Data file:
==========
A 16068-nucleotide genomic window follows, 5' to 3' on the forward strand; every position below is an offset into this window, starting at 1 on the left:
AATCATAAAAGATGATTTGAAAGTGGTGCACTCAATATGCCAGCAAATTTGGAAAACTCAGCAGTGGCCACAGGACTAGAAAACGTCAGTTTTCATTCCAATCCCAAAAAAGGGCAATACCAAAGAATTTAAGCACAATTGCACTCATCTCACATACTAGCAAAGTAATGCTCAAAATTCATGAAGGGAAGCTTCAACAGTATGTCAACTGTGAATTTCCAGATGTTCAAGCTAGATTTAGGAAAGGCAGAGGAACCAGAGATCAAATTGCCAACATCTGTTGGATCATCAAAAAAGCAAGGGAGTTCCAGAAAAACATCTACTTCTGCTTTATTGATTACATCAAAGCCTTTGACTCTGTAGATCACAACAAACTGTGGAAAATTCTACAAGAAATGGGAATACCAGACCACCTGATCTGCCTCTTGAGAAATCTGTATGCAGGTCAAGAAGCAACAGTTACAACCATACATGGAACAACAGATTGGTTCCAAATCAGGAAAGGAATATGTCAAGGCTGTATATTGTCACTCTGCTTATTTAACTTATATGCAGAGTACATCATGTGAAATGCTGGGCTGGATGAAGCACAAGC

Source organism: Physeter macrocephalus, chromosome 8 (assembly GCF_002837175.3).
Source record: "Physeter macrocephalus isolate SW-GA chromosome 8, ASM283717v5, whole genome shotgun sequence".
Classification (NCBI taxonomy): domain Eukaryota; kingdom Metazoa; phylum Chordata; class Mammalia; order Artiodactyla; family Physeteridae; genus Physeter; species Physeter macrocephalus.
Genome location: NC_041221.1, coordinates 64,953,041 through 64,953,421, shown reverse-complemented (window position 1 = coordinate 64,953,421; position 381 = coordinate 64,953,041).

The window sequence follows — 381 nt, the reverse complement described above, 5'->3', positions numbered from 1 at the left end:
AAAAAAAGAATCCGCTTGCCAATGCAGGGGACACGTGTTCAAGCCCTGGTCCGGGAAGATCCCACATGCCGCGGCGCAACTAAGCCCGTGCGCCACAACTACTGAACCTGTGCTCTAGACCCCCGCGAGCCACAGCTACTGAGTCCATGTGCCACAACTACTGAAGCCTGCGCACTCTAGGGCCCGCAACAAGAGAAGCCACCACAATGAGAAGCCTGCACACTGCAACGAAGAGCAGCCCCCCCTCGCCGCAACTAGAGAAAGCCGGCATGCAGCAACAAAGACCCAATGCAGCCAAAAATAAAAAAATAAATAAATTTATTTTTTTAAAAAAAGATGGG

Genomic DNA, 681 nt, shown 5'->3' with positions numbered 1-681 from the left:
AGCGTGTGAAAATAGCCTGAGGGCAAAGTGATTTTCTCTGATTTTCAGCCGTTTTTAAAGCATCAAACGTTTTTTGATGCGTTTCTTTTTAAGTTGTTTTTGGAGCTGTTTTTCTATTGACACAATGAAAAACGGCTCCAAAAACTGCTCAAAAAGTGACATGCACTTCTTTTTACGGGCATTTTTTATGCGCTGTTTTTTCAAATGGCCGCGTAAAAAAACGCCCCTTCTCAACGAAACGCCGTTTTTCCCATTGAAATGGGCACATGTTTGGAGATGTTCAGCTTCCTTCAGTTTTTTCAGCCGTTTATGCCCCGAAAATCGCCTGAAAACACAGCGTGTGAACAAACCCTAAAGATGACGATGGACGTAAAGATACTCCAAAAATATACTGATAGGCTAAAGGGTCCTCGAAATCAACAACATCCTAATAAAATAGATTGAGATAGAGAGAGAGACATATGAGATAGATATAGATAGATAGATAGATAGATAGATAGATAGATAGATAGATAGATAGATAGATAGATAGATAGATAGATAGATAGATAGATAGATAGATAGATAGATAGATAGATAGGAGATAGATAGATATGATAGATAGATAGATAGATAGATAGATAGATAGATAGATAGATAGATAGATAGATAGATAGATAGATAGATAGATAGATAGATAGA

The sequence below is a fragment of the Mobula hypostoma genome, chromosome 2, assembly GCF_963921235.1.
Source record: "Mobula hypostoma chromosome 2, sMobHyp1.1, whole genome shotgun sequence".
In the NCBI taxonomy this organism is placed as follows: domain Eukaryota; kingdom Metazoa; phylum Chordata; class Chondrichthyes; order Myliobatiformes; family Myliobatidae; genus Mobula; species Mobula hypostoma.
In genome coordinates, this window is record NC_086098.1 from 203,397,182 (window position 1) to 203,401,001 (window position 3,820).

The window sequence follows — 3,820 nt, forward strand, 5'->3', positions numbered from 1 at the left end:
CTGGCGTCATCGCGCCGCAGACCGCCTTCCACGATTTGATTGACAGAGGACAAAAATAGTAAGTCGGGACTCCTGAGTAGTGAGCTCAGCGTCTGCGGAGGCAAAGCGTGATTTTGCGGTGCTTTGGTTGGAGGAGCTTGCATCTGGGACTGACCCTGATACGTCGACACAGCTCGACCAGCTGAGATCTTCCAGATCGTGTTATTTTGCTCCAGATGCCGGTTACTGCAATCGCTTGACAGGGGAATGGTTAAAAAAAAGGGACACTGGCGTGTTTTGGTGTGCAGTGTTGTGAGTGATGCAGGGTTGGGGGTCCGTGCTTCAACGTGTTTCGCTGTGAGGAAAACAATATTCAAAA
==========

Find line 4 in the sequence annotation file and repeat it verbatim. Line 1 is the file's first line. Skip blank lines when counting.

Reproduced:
Source record: "Physeter macrocephalus isolate SW-GA chromosome 8, ASM283717v5, whole genome shotgun sequence".